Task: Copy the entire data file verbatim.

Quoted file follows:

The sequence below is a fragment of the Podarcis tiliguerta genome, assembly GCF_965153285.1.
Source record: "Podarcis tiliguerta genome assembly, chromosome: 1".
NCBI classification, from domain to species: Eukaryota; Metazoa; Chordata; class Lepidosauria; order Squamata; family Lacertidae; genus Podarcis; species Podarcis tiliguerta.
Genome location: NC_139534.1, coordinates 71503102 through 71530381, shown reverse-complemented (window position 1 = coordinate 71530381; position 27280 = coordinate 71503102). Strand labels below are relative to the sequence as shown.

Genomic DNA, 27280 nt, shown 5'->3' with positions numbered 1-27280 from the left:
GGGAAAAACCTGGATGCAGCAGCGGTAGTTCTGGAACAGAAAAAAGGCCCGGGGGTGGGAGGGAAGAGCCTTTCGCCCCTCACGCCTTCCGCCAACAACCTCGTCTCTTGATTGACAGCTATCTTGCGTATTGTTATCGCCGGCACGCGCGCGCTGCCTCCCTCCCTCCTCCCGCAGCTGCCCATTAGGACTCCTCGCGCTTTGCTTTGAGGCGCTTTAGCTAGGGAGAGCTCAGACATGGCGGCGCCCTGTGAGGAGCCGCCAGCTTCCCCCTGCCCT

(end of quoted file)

The sequence below is a fragment of the Podarcis tiliguerta genome, assembly GCF_965153285.1.
Source record: "Podarcis tiliguerta genome assembly, chromosome: 1".
NCBI classification, from domain to species: Eukaryota; Metazoa; Chordata; class Lepidosauria; order Squamata; family Lacertidae; genus Podarcis; species Podarcis tiliguerta.
Genome location: NC_139534.1, coordinates 71503102 through 71530381, shown reverse-complemented (window position 1 = coordinate 71530381; position 27280 = coordinate 71503102). Strand labels below are relative to the sequence as shown.

Genomic DNA, 27280 nt, shown 5'->3' with positions numbered 1-27280 from the left:
GGGAAAAACCTGGATGCAGCAGCGGTAGTTCTGGAACAGAAAAAAGGCCCGGGGGTGGGAGGGAAGAGCCTTTCGCCCCTCACGCCTTCCGCCAACAACCTCGTCTCTTGATTGACAGCTATCTTGCGTATTGTTATCGCCGGCACGCGCGCGCTGCCTCCCTCCCTCCTCCCGCAGCTGCCCATTAGGACTCCTCGCGCTTTGCTTTGAGGCGCTTTAGCTAGGGAGAGCTCAGACATGGCGGCGCCCTGTGAGGAGCCGCCAGCTTCCCCCTGCCCT